Knowing customer needs & understanding exactly what the customer wants is very critical for a product to be successful. When defining your product market, there are four important aspects:
What – Product type
To Meet – Customer Needs
Who – Customer Segments
Where – Geographic region
Segway missed the focus on the last two aspects ( Who & Where ). In November 2002, it was available for purchase on the internet for the public. Considering the sales and recall of machines in 2003, Segway should have focused on the Single Target Market approach whereby the firm selects one particular market segment and makes every effort to lead that market. Initially they could have targeted only B2B market like hotels, departmental stores, amusement parks, huge corporate campuses where employees could use Segway for internal transport. After wider user acceptance of the product they could have considered expanding & making it available for more customer segments.
Intense Product Testing
It is critical for improving product acceptance. After few accidental reports in 2002 & 2003, Segway should have invested more in the testing of different scenarios with a different set of target audiences, analyzing important & safety features, ease of use, appeal, function, as well as test whether each customer would likely buy what it is offering.
A company should select a pricing strategy that’s appropriate for its target market such that it maximizes profits while considering consumer and market demand. Product should be affordable for the target market & customers should be convinced by the product value in exchange of the price that they pay for the product.
Segway was made available to the general public over the internet and it was perceived by the majority as expensive. Manufacturing cost & nickel-metal hydride battery made the price of Segway too high and company couldn’t afford to lower the price initially. To overcome this challenge, company should have targeted the right market segment i.e. B2B market initially. Segway could have managed to sell more units than they managed to sell initially. Pricing Strategy should match the target group.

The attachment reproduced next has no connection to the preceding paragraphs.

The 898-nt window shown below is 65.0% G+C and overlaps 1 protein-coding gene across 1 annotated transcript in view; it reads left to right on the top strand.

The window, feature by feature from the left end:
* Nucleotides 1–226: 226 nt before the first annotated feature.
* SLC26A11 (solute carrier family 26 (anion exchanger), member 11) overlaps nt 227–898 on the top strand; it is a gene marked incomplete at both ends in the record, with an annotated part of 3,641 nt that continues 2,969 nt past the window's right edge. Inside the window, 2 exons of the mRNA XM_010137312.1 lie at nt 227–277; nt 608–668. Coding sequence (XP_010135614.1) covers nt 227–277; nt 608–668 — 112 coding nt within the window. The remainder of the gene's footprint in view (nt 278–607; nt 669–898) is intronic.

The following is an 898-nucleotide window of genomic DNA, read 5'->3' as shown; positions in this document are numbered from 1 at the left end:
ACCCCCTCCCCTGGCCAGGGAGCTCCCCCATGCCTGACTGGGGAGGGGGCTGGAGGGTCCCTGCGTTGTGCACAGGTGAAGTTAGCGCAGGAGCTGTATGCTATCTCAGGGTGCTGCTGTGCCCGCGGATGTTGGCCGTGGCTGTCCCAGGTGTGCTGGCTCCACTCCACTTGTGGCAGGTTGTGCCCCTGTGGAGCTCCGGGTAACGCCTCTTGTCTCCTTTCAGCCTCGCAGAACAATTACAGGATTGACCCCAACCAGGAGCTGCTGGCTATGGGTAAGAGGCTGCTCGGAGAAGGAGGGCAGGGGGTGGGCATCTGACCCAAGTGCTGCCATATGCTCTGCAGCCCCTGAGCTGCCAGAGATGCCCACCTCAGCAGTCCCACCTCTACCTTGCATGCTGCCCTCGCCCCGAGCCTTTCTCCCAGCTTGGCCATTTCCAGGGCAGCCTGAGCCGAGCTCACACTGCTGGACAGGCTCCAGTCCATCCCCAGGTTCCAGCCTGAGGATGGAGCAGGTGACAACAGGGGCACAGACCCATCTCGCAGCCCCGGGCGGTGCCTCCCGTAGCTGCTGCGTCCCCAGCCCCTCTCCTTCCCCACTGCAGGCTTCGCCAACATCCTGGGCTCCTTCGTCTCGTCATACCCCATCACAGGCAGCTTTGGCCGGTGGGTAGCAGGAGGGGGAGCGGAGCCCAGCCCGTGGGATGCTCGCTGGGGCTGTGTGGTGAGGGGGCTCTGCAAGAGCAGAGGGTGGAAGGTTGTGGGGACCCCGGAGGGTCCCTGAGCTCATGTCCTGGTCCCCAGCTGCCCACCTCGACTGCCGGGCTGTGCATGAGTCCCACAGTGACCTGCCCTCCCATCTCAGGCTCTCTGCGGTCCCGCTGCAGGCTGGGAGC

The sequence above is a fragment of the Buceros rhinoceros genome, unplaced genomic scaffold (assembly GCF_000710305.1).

Invest in innovation
Records history shows that most successful innovations involve some degree of iteration, experimentation, openness and collaboration. An invention needs to gain market acceptance which is possible by incorporating user feedback in product enhancements. Learning from mistakes & soliciting customer feedback is critical in product innovation and enhancements. Kamen, the inventor of Segway had received feedback from multiple business leaders for the product design. Segway was considered to be too heavy and having traditional looks. The feedback were neglected and not considered by Kamen.
Customer Training & Support centers:
Segway required some training after the purchase, & thus it needed to have reliable customer interaction points where customers could test drive, learn and take lessons. Instead it was available for purchase on the internet for the public which made the buying process tedious for the buyer to go regional training center for lessons. If a retailer similar to Home Depot could have been the customer contact points, the product could have been successfully sold to a wide market place.